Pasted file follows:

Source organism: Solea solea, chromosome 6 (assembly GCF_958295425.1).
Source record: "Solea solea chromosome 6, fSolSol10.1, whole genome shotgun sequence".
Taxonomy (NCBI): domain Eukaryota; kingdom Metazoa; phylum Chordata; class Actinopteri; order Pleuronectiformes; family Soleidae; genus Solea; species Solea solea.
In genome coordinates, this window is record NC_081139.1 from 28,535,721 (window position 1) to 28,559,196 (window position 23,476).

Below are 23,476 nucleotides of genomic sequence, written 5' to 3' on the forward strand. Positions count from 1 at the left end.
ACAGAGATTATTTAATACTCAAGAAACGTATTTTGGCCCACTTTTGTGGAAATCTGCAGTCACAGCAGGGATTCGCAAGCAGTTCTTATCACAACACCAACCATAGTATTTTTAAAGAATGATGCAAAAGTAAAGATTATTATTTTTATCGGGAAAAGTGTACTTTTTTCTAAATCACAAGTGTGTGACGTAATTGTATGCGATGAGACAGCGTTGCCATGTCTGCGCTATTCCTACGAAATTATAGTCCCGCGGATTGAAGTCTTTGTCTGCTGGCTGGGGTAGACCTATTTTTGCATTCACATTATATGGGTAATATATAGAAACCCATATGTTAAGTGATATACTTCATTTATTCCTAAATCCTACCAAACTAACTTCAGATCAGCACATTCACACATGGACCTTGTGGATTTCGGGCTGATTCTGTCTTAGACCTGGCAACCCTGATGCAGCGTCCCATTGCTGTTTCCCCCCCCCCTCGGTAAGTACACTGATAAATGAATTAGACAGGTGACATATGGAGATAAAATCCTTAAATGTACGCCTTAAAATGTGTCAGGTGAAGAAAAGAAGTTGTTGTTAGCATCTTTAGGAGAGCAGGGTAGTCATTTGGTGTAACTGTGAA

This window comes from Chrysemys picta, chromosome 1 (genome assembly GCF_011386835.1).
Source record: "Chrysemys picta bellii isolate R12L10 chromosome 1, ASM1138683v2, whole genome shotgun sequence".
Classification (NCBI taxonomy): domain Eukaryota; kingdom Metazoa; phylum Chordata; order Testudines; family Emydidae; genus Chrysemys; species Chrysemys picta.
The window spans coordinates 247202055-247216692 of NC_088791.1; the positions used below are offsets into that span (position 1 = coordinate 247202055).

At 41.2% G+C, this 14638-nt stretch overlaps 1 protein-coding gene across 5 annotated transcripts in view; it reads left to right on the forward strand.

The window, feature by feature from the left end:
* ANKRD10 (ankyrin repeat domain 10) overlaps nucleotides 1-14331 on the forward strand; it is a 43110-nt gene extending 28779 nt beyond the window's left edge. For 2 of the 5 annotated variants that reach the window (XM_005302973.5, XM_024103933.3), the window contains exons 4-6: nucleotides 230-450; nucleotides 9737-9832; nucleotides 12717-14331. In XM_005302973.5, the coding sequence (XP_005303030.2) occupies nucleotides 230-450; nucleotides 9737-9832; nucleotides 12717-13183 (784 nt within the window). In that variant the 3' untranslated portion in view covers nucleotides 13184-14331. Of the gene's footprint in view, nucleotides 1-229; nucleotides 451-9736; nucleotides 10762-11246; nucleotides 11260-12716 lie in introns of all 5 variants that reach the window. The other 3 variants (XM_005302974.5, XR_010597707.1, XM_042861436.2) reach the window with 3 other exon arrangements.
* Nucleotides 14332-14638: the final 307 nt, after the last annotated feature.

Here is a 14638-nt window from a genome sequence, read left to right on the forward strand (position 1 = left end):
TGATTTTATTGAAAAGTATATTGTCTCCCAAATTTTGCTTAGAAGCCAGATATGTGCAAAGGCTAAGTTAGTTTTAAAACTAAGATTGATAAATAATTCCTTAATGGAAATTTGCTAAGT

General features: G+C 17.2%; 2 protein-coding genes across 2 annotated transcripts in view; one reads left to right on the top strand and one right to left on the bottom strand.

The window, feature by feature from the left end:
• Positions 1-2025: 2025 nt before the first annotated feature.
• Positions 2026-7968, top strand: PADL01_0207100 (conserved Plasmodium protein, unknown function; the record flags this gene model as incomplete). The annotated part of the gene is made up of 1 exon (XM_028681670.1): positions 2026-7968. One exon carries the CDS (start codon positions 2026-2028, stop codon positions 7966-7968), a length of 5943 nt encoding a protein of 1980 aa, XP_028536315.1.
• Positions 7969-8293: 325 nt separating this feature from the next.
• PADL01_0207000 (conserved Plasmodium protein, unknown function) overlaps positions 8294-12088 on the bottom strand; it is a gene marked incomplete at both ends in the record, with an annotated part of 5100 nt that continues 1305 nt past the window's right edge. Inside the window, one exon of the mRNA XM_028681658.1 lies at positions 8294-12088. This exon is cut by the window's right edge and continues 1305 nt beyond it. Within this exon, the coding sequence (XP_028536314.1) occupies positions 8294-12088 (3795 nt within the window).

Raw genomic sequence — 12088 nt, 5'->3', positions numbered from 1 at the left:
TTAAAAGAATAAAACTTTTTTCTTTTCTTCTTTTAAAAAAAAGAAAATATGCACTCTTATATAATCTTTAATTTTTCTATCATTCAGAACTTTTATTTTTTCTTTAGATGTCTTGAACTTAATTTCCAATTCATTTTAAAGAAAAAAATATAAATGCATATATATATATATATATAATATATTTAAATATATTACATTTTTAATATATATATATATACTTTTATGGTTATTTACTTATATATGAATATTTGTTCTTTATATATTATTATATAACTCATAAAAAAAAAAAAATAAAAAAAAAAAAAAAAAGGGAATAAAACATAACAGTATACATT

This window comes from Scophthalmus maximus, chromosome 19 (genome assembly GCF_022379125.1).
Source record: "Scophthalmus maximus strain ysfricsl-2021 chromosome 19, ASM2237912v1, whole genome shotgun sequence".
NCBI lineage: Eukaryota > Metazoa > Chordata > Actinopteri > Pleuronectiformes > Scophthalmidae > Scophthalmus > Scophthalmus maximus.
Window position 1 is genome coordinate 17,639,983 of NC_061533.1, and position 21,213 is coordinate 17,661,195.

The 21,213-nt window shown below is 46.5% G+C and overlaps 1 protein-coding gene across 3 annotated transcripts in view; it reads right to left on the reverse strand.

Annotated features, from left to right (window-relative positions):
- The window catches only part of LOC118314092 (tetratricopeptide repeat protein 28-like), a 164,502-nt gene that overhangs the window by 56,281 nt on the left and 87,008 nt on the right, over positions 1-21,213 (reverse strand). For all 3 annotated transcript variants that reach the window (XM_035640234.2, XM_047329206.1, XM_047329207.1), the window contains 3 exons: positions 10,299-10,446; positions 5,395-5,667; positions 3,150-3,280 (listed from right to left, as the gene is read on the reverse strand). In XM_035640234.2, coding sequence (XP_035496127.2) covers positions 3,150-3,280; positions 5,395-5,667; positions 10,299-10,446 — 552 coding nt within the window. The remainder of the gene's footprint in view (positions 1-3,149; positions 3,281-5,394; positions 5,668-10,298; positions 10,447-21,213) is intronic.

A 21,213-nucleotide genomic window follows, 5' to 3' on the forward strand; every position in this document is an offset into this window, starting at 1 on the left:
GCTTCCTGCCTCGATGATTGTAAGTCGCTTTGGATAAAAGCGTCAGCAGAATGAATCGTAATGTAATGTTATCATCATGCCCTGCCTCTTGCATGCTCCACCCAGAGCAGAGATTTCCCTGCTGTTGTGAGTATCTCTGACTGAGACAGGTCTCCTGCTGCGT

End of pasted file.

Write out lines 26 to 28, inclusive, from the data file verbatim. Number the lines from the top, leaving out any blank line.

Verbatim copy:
Source record: "Scophthalmus maximus strain ysfricsl-2021 chromosome 19, ASM2237912v1, whole genome shotgun sequence".
NCBI lineage: Eukaryota > Metazoa > Chordata > Actinopteri > Pleuronectiformes > Scophthalmidae > Scophthalmus > Scophthalmus maximus.
Window position 1 is genome coordinate 17,639,983 of NC_061533.1, and position 21,213 is coordinate 17,661,195.